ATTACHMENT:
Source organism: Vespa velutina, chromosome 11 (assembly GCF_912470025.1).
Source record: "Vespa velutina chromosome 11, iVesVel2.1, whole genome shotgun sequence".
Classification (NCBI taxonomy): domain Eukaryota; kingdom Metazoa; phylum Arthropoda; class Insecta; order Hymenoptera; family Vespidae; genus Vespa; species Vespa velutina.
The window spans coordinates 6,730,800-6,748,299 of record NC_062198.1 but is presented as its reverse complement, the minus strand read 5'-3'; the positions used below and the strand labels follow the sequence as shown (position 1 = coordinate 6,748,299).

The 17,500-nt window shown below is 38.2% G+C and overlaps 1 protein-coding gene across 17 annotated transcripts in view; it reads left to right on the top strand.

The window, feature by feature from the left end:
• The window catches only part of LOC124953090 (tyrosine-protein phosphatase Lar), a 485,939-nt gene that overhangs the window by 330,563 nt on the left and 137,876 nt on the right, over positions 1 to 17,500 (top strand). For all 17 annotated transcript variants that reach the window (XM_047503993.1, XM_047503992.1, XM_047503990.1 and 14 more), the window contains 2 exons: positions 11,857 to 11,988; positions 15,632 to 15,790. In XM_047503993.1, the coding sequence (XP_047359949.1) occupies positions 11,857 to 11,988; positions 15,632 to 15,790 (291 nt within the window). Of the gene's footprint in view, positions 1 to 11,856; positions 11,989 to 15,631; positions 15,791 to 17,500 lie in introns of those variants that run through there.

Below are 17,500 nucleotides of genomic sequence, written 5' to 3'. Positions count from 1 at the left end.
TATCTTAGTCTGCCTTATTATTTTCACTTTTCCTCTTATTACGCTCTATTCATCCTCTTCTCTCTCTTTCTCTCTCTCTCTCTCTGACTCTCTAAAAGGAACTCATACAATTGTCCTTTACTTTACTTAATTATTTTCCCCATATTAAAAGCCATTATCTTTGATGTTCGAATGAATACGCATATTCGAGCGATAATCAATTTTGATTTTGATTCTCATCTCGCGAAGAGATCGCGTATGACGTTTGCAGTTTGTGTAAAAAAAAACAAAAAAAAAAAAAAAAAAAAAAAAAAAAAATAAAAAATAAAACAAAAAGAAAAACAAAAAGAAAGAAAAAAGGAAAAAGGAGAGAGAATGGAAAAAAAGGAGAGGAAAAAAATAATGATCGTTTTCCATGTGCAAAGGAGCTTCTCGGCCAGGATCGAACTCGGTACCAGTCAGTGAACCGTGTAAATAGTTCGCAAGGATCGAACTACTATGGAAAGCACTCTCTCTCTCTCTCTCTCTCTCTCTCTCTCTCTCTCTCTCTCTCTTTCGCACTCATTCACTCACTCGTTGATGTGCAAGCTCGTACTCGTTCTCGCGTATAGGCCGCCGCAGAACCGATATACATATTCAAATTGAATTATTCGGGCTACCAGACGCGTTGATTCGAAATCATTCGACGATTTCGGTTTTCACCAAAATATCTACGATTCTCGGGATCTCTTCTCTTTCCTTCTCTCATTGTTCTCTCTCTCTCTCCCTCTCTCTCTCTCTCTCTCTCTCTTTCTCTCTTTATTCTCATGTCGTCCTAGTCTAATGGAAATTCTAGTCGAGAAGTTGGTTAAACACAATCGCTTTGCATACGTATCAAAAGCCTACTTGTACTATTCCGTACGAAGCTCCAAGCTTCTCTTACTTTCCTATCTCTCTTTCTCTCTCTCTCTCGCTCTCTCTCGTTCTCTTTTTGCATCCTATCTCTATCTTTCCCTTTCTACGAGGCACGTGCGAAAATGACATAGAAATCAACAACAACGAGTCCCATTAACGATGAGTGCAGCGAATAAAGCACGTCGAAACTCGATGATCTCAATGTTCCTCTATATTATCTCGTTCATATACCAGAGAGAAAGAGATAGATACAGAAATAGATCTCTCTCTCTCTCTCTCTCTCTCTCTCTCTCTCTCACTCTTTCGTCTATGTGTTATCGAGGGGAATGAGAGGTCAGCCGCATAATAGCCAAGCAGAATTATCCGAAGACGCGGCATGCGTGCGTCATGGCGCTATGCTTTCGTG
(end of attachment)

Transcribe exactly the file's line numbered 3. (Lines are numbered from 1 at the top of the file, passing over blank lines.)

Classification (NCBI taxonomy): domain Eukaryota; kingdom Metazoa; phylum Arthropoda; class Insecta; order Hymenoptera; family Vespidae; genus Vespa; species Vespa velutina.